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My Life on the Swingset: Adventures in Swinging & Polyamory Kindle Edition
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Top Customer Reviews
I really could relate to most of the issues Cooper tackled. He offered his experiences in first hand accounts. He talked about the good and the bad. His admittance to feeling like a rock star, or some sort of genius for figuring out how to make an open relationship work, were very relate-able. Although his view is from the male persuasion, he is a very open minded individual. I am so glad he penned his experiences. It was very refreshing to see such honest sexual exploration being described so openly with loads of tact.
The only problems I had with this book, and they are minimal, is that a newbie may not be ready to tackle such subjects in the order they are delivered. Chapter two jumps right into the double standard, and I thought that should have come later. Maybe more gushing over the ups before we get down to it and talk about the problems. Some people will never be ready to hear that, and it may turn off readers. He comes across, at times, as preaching that his lifestyle is the best and that will not be well received. (although, I completely agree with Cooper on this, I know that some people won’t. Let’s not forget that the recent show Neighbors with Benefits was cancelled because it wasn’t selling, even though it was more about voyeurism then actually swinging. Sex always sells, people were scared. That’s all.)
This is not an erotic novel about Cooper’s conquests. It is more an open dialog about what it means for him to be open sexually. He also includes what he and his wife Marilyn get out of it. Even today some of his topics will be seen as taboo, but it is my hope (and indeed his) that more conversation and sharing of information could occur before judgement is passed. One in seventy Americans identify themselves as swingers, on average. That number is small in my experience compared to the reality I know. It has become common to be more sexually open. I loved this book for the open and the curious. When you are ready, it is there for you to find.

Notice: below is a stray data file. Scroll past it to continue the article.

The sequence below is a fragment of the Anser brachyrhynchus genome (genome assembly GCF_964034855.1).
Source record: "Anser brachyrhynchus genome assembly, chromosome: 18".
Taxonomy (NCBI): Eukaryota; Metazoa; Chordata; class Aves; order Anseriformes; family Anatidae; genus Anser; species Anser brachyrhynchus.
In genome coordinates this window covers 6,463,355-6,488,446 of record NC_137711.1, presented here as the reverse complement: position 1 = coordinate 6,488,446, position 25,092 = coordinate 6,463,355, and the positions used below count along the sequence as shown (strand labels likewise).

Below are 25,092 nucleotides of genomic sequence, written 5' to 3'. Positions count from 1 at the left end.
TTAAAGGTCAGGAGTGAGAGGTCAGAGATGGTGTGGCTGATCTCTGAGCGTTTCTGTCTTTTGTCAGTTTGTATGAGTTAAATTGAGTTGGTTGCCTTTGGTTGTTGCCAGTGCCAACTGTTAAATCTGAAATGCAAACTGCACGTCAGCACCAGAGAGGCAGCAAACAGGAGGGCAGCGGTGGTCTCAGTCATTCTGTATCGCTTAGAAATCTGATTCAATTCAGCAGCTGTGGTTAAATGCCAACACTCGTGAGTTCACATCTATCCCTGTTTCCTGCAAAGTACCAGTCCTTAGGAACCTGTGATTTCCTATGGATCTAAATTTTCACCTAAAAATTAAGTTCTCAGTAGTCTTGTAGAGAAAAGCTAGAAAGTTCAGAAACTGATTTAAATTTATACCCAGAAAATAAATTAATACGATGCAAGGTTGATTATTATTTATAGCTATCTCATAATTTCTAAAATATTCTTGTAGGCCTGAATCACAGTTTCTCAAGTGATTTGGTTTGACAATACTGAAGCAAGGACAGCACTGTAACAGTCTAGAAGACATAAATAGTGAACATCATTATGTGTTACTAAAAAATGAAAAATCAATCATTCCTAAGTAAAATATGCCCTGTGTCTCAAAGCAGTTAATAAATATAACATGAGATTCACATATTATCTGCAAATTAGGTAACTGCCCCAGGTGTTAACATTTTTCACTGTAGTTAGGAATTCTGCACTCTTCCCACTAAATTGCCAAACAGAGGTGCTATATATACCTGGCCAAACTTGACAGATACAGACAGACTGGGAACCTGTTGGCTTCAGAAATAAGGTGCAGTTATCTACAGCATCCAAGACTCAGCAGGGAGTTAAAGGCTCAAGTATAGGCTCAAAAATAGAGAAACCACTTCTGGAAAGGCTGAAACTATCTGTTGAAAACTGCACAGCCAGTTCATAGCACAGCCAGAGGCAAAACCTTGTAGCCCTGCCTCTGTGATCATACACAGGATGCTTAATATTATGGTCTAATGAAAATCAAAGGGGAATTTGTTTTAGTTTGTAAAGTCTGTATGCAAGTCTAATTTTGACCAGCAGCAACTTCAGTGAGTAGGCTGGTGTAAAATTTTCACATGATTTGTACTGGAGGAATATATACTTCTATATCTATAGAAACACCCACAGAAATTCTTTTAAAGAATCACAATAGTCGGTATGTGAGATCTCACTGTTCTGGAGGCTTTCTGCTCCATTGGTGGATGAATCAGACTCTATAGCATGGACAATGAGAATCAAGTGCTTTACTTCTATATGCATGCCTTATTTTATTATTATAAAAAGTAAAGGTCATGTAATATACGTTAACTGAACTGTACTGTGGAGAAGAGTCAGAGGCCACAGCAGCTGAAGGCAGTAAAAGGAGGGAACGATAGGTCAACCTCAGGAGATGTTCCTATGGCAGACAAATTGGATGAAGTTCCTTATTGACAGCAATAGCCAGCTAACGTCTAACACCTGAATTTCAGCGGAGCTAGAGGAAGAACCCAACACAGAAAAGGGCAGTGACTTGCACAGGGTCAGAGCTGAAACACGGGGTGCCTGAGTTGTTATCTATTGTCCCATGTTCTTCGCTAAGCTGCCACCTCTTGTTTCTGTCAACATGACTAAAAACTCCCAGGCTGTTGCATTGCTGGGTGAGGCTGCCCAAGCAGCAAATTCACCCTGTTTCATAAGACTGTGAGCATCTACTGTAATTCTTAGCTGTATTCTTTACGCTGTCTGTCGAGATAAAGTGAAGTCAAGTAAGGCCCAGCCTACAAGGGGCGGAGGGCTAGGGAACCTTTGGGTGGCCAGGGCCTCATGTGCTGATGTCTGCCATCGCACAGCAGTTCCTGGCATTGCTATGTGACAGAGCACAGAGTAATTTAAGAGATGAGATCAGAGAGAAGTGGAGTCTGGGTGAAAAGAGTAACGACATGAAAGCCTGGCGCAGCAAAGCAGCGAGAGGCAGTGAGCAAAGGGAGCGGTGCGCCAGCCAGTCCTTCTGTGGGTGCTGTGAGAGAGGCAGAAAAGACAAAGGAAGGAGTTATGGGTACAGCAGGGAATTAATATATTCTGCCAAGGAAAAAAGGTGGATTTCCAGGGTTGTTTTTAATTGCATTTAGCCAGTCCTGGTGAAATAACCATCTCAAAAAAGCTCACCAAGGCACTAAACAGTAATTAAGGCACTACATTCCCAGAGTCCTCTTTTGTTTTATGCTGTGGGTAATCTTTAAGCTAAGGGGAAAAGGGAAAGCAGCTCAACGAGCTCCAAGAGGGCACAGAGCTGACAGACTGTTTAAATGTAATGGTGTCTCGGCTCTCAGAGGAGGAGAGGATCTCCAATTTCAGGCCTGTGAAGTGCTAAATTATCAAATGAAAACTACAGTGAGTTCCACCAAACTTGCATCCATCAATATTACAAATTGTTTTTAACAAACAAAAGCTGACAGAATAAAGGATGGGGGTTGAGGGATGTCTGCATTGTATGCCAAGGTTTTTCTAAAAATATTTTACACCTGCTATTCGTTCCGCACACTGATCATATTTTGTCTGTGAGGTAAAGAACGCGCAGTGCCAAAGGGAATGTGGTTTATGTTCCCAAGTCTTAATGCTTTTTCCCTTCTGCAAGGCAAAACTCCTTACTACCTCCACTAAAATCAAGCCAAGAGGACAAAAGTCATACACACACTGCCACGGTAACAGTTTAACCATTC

This was opposite, thankfully. Beckett is non-monogamy’s everyman: the voice is neither the twinkle-eyed auntie like Ethical Slut, the scholarly one of Opening Up, the visionary nerd-brilliance of Sex at Dawn or the sexy confidence of Open. Beckett’s voice is geekier, ramblier, bloggier, He is neurotic and overthinks. He has anxiety spirals. He battles with depression.
And he totally won me over.
What I love about this book is the honesty. A collection of blog posts spanning from the beginning of his journey in 2008 to 2014, “My Life On the Swingset” chronicles the excitement and the anxieties he felt as a swinger. He writes candidly about the adventures he and his wife had as young, married swingers and again about the end of the same marriage.
As a marriage therapist that has worked with many non-monogamous people, I appreciate this. Swinger and poly marriages do end (just like monogamous ones.) In fact, he and his ex got into swinging at a crisis point in their marriage when they both realized they wanted more from life, sex, and marriage. Rather than see non-monogamy as a desperate attempt to save a relationship that ended up doomed anyway, Beckett sees their swinging as giving it another four years of life.
The shrink in me wanted to hear more about the details of the breakup of his marriage and what he has learned in configuring his current relationships. I was also getting sort of worried reading about some of his anxiety spirals and wondering about depression when I got to the point where he brought it up himself.
There was a passage about feeling overwhelmed and needing to cease extracurricular activity while he caught his breath that I wanted to know more about from a mental health perspective. I understand that I don’t get to know all of this, but it’s something I would like my clients and readers to consider as applied to their own journeys. The author describes not only the jealousy of seeing his partner’s attention elsewhere, but also the stronger-for-him envy of seeing his partner get attention while he received none.
As the story progresses, you watch him grow and become more confident and sure of himself. Beckett moves from identifying as a swinger to exploring polyamory to end up with an identity somewhere in between and takes the reader along as he transitions from sex dates to romantic dates.
The other thing I liked was the diversity of alternative sexualities, and the attempt to tie together members of a diverse spectrum. Before this book I had not heard of the acronym SOP (Swinger-Open-Poly) and I like the attempt to draw parallels between these three relationship styles that mix and match and bleed into each other. He calls out ageism in the swinger community, explores BDSM and kink, experiences pegging, comes out as a bisexual ( within a climate of homophobia towards bi men in the swinger community) and rebels against pubic hair norms. He did not have to do any of that and would have sold just as many books.
(Amazon wont let me put my public name as "Jiz" Lee in this review... haha. Also thanks Coop, for helping me finally pop my Amazon review cherry.)